A school bugdet of $155.8 million for 2013-14 was approved Tuesday by the Board of Education, which trimmed $342,000 from $156.2 million in spending initially proposed by Superintendent of Schools David Title.

The budget, referred to First Selectman Michael Tetreau for review, was approved by a vote of 7-2, with board members Perry Liu and Sue Brand casting the opposing votes.

The cuts totaling $342,417 included:

- eliminating allocations of $33,069 at the elementary-school level and $21,588 at the middle-school level

- deferring the replacement of computer monitors at a cost of $70,760

- implementing full-day kindergarten at a savings of $157,000 in transportation costs

- requiring the food service program assume its pension costs at a savings of $50,000

- increasing custodial fees for renting school facilities by 10 percent to gain $10,000 in revenue

At its Jan. 24 budget meeting, Title was asked to find areas to cut his proposed budget of $156,171,651 by a range of $500,000 to $1.5 million for consideration this week. He was also asked to consider reducing the proposed increase of 4.86 percent to this year's $148.9 million budget to 4 percent with $1.3 million in cuts.

At the meeting, Title proposed reducing the budget by $520,456 by instituting the aforementioned measures, in addition to removing 19.5 clerical hours per week and increasing parking fees at the high schools. He also suggested eliminating $260,110 in spending on capital equipment, which included deferring replacement of the computer monitors, Fairfield Ludlowe High School's Internet server for $125,000 and 99 desktop computers at the elementary schools for $64,350.

He also proposed a set of 19 cuts that would result in a reduction of over $1.8 million, including reducing music lessons at the middle schools for a savings of $285,000 and increasing athletic participation fees to $250 from $150 per sport for $250,000 in savings.

"I want to make it clear that I'm not recommending these (cuts) for a variety of reasons, but I also understand that the board asked for this," he said of the optional reductions.

He also gave a third option that would actually increase the budget by $329,600 by implementing extended-day kindergarten and eliminating secondary curriculum leader positions.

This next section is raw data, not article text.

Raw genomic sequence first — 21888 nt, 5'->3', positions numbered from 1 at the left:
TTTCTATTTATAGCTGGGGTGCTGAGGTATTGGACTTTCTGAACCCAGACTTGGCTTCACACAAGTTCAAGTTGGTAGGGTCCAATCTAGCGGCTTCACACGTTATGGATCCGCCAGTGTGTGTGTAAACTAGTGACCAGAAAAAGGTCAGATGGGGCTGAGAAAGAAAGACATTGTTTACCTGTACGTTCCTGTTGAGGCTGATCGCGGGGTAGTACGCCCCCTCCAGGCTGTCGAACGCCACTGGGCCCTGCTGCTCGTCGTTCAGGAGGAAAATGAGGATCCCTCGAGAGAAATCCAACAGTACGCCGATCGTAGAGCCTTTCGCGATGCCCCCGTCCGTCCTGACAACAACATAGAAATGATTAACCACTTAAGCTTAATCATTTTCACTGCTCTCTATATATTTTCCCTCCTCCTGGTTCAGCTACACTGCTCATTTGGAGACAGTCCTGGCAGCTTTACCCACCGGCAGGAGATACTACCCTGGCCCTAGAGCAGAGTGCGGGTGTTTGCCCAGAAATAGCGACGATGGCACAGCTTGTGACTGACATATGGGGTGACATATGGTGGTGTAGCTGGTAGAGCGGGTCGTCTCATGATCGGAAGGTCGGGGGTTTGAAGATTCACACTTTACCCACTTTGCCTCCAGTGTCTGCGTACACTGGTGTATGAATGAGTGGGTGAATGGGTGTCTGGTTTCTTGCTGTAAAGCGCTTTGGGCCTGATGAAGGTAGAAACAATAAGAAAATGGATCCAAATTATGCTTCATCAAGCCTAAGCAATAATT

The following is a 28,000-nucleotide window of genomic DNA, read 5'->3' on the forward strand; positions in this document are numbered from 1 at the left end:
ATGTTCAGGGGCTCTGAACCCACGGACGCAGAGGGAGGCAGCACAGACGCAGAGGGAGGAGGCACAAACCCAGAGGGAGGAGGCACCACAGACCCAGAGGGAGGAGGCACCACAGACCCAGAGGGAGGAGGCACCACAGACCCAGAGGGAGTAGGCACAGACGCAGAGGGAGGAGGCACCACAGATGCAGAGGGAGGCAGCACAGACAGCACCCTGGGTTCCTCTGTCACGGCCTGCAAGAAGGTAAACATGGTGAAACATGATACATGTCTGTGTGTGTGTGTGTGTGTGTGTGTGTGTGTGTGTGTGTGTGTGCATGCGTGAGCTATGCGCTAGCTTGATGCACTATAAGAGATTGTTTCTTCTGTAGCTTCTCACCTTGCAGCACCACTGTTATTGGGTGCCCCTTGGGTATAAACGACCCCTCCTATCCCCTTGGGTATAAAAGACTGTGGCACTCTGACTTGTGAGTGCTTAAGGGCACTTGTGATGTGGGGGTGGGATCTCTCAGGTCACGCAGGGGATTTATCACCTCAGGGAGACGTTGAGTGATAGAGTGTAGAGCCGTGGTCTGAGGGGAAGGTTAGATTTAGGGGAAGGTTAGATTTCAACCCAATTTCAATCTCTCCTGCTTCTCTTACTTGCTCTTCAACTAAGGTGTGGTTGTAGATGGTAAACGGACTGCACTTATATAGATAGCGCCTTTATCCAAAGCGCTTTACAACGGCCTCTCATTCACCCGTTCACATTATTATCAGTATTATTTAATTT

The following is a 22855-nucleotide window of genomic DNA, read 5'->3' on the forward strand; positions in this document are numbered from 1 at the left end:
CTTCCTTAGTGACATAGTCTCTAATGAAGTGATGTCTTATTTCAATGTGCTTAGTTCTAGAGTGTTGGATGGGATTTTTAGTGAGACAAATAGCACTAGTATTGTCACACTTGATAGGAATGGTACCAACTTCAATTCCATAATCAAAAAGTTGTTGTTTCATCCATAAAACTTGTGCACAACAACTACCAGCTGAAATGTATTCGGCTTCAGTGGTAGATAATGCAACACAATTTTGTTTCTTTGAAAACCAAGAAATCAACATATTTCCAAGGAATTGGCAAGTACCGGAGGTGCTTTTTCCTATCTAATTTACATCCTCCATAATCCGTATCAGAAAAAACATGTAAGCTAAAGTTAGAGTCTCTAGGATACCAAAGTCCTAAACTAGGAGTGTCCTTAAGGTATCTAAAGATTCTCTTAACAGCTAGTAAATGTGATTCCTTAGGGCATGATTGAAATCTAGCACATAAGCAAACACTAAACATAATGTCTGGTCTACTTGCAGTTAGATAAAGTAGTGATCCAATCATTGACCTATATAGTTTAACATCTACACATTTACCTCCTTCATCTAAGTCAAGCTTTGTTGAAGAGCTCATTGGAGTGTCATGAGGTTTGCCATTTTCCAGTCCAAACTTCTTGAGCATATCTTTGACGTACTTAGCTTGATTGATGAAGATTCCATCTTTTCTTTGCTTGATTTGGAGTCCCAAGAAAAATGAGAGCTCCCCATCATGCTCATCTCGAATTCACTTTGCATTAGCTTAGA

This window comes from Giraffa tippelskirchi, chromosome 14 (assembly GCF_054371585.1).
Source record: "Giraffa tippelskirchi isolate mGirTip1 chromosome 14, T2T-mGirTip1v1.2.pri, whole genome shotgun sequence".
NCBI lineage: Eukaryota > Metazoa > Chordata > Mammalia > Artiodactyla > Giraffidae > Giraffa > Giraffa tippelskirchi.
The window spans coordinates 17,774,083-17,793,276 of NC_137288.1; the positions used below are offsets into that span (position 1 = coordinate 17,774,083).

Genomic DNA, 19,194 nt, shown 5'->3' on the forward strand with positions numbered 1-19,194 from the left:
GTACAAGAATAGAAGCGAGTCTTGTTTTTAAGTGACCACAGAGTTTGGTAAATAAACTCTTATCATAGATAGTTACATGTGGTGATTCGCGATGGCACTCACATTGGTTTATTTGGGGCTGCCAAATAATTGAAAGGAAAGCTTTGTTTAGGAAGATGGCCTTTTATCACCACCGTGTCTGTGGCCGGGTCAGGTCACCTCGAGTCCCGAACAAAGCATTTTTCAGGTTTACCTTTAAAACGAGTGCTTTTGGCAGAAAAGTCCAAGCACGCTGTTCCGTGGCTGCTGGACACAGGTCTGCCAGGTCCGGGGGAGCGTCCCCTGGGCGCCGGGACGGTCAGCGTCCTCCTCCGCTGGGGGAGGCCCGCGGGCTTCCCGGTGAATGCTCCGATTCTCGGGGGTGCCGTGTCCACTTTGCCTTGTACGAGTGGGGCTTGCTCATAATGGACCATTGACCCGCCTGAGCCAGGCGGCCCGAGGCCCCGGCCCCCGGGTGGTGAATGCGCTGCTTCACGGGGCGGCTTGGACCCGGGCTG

Prior to adoption of the budget, board member John Convertito put forth a motion to adopt Title's budget minus $157,000 by implementing full-day kindergarten district-wide due to a savings realized in transportation costs, $23,346 to eliminate the 19.5 clerical hours, $50,000 by food service paying its own pension costs and $10,000 by increasing custodial fees. Convertito's motion would have resulted in $240,346 in cuts and reduce the budget to $155,931,305.

Convertito said it would be "premature" at this time to make $1.5 million in cuts to school programs given the budget has not gone through the town board approval process and the town's insurance carrier has gone out to bid.

"These are draconian cuts that serve no purpose in the discussion," he said.

Board member Jennifer Kennelly amended the motion to put back the $23,346 for the clerical positions, bringing the budget up to $155,954,651.

Board member Paul Fattibene further amended the motion by adding $70,760 for the replacement of computer monitors within proposed $260,110 reduction to capital equipment.

Vice Chairwoman Pam Iacono also amended the motion by removing one fifth-grade music class at a savings of $30,000 and reducing allocations at the elementary and middle school levels for a total savings of $54,647.

"We have to make some reductions somewhere and I understand no one wants to do it," she said.

Convertito requested that spending on the one fifth-grade music class be put back into the budget, creating $342,417 in total cuts for a proposed budget of $155,829,234.

Many residents spoke on the superintendent's proposed budget before it was adopted by the board.

Seth Block, a resident of Shrub Oak Lane, said the board should come up with a reduction of 3 to 4 percent to Title's proposed budget, not 1 percent.

"Then you're doing your fiduciary responsibility," he said.

Matthew Hutzelmann of Pansy Road said the board should keep Title's proposed budget as is and let the other town boards make cuts, if any.

"I think you should not cut anything right now," he said.

Upon presenting his spending request to the board over a week ago, Title pointed out that three-quarters of the $7.2 million uptick was caused by escalating health insurance costs.

More than 60 percent of Title's proposed allocation was earmarked for staff salaries at $98.9 million, an increase of almost $811,000 over this year's amount.

His proposed budget also included $1.7 million in capital projects, a 40 percent increase over this year's request for $1.2 million. Of the amount requested for next year, $1.45 million is earmarked for technology upgrades.

Another $558,000 was requested for 23 maintenance projects for 2013-14, $100,000 of which would go toward installing two low-lying drains in the cafeteria at Tomlinson Middle School. The entire amount was asked for as part of a request of $8,772,287 for operations and maintenance of buildings, down 2.58 percent from last year's appropriation of $9,004,889.

After the budget was approved, Tim Kery asked that the board discuss ways to slow annual growth of the budget at a later meeting.

The board's spending request, after Tetreau's review, will be acted on by the Boards of Selectmen and Finance before being adopted as part of the town's overall budget by the Representative Town Meeting in May.

mjuliano@bcnnew.com; 203-255-4561, ext. 112; twitter.com/mjulianoadv